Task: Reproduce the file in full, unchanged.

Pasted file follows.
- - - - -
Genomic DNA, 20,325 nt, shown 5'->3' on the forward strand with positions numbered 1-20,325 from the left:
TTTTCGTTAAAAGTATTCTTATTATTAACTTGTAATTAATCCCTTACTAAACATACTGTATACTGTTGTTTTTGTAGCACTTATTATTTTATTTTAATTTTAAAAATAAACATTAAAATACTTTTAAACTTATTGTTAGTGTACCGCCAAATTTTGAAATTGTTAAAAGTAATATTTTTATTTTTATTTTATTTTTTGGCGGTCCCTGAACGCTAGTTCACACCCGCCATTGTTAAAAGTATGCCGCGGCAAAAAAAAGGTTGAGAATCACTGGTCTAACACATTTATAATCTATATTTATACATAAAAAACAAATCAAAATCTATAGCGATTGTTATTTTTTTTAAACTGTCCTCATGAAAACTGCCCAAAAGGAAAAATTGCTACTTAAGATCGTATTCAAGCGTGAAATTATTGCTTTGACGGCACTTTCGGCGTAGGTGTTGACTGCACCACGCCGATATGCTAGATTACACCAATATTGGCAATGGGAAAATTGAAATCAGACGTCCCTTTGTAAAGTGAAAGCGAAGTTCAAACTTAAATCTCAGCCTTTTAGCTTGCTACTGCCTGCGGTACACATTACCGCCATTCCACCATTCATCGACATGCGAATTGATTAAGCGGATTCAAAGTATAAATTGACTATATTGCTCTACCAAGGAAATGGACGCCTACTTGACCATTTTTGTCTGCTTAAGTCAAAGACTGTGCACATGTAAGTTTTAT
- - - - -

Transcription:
Genomic DNA, 20,325 nt, shown 5'->3' on the forward strand with positions numbered 1-20,325 from the left:
TTTTCGTTAAAAGTATTCTTATTATTAACTTGTAATTAATCCCTTACTAAACATACTGTATACTGTTGTTTTTGTAGCACTTATTATTTTATTTTAATTTTAAAAATAAACATTAAAATACTTTTAAACTTATTGTTAGTGTACCGCCAAATTTTGAAATTGTTAAAAGTAATATTTTTATTTTTATTTTATTTTTTGGCGGTCCCTGAACGCTAGTTCACACCCGCCATTGTTAAAAGTATGCCGCGGCAAAAAAAAGGTTGAGAATCACTGGTCTAACACATTTATAATCTATATTTATACATAAAAAACAAATCAAAATCTATAGCGATTGTTATTTTTTTTAAACTGTCCTCATGAAAACTGCCCAAAAGGAAAAATTGCTACTTAAGATCGTATTCAAGCGTGAAATTATTGCTTTGACGGCACTTTCGGCGTAGGTGTTGACTGCACCACGCCGATATGCTAGATTACACCAATATTGGCAATGGGAAAATTGAAATCAGACGTCCCTTTGTAAAGTGAAAGCGAAGTTCAAACTTAAATCTCAGCCTTTTAGCTTGCTACTGCCTGCGGTACACATTACCGCCATTCCACCATTCATCGACATGCGAATTGATTAAGCGGATTCAAAGTATAAATTGACTATATTGCTCTACCAAGGAAATGGACGCCTACTTGACCATTTTTGTCTGCTTAAGTCAAAGACTGTGCACATGTAAGTTTTAT